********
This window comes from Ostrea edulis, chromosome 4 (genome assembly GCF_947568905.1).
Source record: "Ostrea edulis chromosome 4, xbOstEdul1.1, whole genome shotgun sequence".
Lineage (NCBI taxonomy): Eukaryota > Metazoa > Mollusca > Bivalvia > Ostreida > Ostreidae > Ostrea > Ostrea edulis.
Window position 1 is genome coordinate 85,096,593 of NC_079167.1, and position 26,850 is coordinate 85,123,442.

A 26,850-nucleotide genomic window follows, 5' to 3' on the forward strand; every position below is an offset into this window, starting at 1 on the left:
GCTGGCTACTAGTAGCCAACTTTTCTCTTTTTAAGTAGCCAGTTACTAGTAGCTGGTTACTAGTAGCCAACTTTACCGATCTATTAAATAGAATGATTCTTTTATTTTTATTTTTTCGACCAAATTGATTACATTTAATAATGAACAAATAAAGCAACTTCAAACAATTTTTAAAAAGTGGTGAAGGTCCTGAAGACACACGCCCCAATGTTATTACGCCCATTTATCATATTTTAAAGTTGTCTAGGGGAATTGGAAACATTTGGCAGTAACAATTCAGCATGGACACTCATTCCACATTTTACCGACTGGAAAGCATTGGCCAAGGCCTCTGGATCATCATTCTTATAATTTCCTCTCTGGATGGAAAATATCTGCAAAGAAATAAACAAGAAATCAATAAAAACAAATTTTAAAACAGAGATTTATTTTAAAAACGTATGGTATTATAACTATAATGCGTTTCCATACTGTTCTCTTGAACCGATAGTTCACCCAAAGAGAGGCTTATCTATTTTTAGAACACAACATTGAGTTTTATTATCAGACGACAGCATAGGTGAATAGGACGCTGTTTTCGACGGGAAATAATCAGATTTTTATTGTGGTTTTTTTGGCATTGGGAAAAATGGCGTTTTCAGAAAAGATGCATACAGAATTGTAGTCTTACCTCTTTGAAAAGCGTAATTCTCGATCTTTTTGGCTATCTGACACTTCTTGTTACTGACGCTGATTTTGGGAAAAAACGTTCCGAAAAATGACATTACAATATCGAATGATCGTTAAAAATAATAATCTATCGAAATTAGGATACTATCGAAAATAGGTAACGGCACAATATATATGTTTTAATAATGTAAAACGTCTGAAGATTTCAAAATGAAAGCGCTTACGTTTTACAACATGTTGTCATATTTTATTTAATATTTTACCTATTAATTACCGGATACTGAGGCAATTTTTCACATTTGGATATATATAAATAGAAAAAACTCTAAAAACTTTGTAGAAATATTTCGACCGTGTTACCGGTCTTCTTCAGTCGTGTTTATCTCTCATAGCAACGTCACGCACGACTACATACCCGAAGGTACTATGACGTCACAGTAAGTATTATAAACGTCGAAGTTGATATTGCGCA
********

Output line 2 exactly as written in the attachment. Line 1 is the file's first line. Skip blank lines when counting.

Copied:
Source record: "Ostrea edulis chromosome 4, xbOstEdul1.1, whole genome shotgun sequence".